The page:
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Brutus and Cassius would not succeed in our century for the same reasons they failed in their own: Their failures resulted from personal weaknesses, not particular circumstances.
Brutus failed as a political leader because he was a poor judge of character. He could not assess the political motives of others, even those of his closest friend Cassius. As a result, Brutus was easily manipulated in the real world while he acted upon his philosophies that were rooted in his vision of an ideal world. Regardless of the political times in which Brutus might find himself, he would not succeed. He was too honorable and idealistic to survive in the game of power politics.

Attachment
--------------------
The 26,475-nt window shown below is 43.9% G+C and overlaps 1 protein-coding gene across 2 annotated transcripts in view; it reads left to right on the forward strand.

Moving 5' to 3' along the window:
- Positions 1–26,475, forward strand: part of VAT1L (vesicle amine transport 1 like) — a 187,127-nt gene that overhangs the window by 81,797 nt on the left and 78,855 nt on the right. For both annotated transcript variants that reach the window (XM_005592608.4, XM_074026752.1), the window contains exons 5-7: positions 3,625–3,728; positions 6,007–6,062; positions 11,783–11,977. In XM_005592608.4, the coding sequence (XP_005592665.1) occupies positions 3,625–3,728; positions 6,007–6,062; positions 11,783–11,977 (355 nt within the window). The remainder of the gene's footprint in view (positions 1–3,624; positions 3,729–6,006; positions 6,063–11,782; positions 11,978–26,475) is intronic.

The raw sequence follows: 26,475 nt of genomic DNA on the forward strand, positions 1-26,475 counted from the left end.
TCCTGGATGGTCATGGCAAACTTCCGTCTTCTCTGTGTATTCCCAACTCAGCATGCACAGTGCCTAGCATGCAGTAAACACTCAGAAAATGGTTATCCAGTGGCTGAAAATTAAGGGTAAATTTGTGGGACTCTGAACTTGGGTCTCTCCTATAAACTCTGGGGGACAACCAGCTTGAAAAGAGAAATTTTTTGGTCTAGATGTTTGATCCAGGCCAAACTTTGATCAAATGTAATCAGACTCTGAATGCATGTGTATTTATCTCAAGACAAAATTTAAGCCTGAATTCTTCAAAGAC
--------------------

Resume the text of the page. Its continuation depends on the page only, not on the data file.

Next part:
Cassius would not succeed either. Even though he was politically astute and clever in his ability to manipulate others to get what he wanted, Cassius lacked the strength or the will to act upon what he knew to be true. On at least three occasions, Cassius bowed to Brutus' judgment, even while he knew Brutus was wrong, and each time this led to disaster. For instance, if Brutus and Cassius had dealt with Antony as the deadly enemy Cassius believed him to be, the outcome of Caesar's assassination might have been entirely more favorable to them. Also, once he achieved power, Cassius proved to be a grasping, corrupt leader, one who took bribes. In a modern political setting in which politicians' personal finances are closely scrutinized, this in itself might have led to his downfall.
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